Skip to content

MonoTouch: Simple Web Server

A web server can be a very flexible solution to transferring data from your application. MonoTouch makes it extremely easy to add a web server to your iPhone/iPad application by using the HttpListener class. You can actually implement one with just two methods.

Now this is a very simple example that will just serve up some HTML but you can start from it and extend it to whatever your needs may be. Download the solution file here.

You’ll need to declare two member variables:
[sourcecode language=”csharp”]
private HttpListener listener;
private bool listenerRunning = false;

I used a button click event to both start and stop the server:
[sourcecode language=”csharp”]
partial void startOrStopServer (UIButton sender)
if (!listenerRunning) {
listener = new HttpListener();
//Add generic prefix using port 8080

//Start the server
txtInfo.Text += "Server Started\n";
btnStart.SetTitle("Stop Server", UIControlState.Normal);

//Begin listening for requests asynchronously
listener.BeginGetContext(new AsyncCallback(HandleRequest), listener);
} else {
//Close the server
listener = null;
txtInfo.Text += "Server Stoped\n";
btnStart.SetTitle("Start Server", UIControlState.Normal);

listenerRunning = !listenerRunning;

Request handler method:
[sourcecode language=”csharp”]
private void HandleRequest(IAsyncResult result) {
if (!listenerRunning) return;

//Get the listener context
HttpListenerContext context = listener.EndGetContext(result);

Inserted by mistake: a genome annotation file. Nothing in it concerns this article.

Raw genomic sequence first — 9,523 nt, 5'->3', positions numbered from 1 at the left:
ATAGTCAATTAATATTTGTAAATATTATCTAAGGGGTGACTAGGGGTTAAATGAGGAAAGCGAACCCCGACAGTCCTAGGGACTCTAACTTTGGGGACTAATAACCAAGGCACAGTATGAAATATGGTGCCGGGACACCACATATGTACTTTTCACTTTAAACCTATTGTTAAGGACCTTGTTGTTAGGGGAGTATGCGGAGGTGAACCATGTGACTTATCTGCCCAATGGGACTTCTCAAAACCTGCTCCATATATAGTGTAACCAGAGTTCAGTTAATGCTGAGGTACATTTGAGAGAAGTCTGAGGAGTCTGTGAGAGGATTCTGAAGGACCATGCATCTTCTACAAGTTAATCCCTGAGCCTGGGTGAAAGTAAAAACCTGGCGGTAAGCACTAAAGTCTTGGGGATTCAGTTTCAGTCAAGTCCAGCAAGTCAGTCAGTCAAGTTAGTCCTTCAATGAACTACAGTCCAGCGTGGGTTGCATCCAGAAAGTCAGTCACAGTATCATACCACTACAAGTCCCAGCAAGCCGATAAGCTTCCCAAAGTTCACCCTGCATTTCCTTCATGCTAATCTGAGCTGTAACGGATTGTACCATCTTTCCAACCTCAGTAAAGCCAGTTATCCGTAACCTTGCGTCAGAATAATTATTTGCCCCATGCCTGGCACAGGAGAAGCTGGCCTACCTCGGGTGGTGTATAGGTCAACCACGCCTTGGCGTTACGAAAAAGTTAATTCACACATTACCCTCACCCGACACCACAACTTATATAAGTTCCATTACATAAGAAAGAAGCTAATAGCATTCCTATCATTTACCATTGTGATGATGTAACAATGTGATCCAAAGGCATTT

//Start listening for the next request
listener.BeginGetContext(new AsyncCallback(HandleRequest), listener);

//Update status on the UI thread
InvokeOnMainThread( delegate {
txtInfo.Text += "Received request from: " + context.Request.UserHostAddress + "\n";

//Here you can create any response that you want. You can serve text or a file or whatever else you need.
string response = "<html><head><title>Sample Response</title></head><body>Response from mtouchwebserver.</body></html>";
byte[] responseBytes = System.Text.Encoding.UTF8.GetBytes(response);

//Set some response information
context.Response.ContentType = "text/html";
context.Response.StatusCode = (int)HttpStatusCode.OK;
context.Response.ContentLength64 = responseBytes.Length;

//Write the response.
context.Response.OutputStream.Write(responseBytes, 0, responseBytes.Length);

You can run the example solution in the iPhone simulator, start the server, then open a browser and go to http://localhost:8080 to see the results.

Leave a Reply

Your email address will not be published. Required fields are marked *